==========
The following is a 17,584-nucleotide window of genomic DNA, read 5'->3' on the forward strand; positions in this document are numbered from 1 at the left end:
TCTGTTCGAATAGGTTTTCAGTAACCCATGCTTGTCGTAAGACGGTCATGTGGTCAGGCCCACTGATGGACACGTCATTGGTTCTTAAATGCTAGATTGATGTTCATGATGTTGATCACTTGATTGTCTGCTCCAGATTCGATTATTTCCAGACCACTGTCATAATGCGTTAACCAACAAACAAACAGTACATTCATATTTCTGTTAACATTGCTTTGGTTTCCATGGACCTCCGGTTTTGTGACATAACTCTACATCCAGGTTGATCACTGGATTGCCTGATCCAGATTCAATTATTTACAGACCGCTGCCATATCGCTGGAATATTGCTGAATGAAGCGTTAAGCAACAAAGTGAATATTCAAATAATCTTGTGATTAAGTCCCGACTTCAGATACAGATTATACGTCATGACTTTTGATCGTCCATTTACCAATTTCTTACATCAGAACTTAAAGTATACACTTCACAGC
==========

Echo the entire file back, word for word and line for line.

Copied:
The following is a 17,584-nucleotide window of genomic DNA, read 5'->3' on the forward strand; positions in this document are numbered from 1 at the left end:
TCTGTTCGAATAGGTTTTCAGTAACCCATGCTTGTCGTAAGACGGTCATGTGGTCAGGCCCACTGATGGACACGTCATTGGTTCTTAAATGCTAGATTGATGTTCATGATGTTGATCACTTGATTGTCTGCTCCAGATTCGATTATTTCCAGACCACTGTCATAATGCGTTAACCAACAAACAAACAGTACATTCATATTTCTGTTAACATTGCTTTGGTTTCCATGGACCTCCGGTTTTGTGACATAACTCTACATCCAGGTTGATCACTGGATTGCCTGATCCAGATTCAATTATTTACAGACCGCTGCCATATCGCTGGAATATTGCTGAATGAAGCGTTAAGCAACAAAGTGAATATTCAAATAATCTTGTGATTAAGTCCCGACTTCAGATACAGATTATACGTCATGACTTTTGATCGTCCATTTACCAATTTCTTACATCAGAACTTAAAGTATACACTTCACAGC